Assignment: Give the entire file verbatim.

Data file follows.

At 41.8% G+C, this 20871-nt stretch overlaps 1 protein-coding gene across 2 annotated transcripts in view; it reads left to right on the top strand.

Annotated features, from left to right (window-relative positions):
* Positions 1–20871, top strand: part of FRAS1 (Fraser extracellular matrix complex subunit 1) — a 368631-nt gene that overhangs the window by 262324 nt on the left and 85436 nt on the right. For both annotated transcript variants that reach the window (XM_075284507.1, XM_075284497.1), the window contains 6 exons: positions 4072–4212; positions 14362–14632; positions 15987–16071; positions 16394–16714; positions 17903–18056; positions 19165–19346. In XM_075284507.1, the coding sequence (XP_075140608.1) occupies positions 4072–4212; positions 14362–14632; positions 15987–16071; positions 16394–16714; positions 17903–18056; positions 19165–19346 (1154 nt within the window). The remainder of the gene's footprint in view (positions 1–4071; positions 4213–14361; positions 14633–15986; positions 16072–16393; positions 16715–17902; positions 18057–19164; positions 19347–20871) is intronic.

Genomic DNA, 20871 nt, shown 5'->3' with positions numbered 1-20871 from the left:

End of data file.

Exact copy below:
At 41.8% G+C, this 20871-nt stretch overlaps 1 protein-coding gene across 2 annotated transcripts in view; it reads left to right on the top strand.

Annotated features, from left to right (window-relative positions):
* Positions 1–20871, top strand: part of FRAS1 (Fraser extracellular matrix complex subunit 1) — a 368631-nt gene that overhangs the window by 262324 nt on the left and 85436 nt on the right. For both annotated transcript variants that reach the window (XM_075284507.1, XM_075284497.1), the window contains 6 exons: positions 4072–4212; positions 14362–14632; positions 15987–16071; positions 16394–16714; positions 17903–18056; positions 19165–19346. In XM_075284507.1, the coding sequence (XP_075140608.1) occupies positions 4072–4212; positions 14362–14632; positions 15987–16071; positions 16394–16714; positions 17903–18056; positions 19165–19346 (1154 nt within the window). The remainder of the gene's footprint in view (positions 1–4071; positions 4213–14361; positions 14633–15986; positions 16072–16393; positions 16715–17902; positions 18057–19164; positions 19347–20871) is intronic.

Genomic DNA, 20871 nt, shown 5'->3' with positions numbered 1-20871 from the left: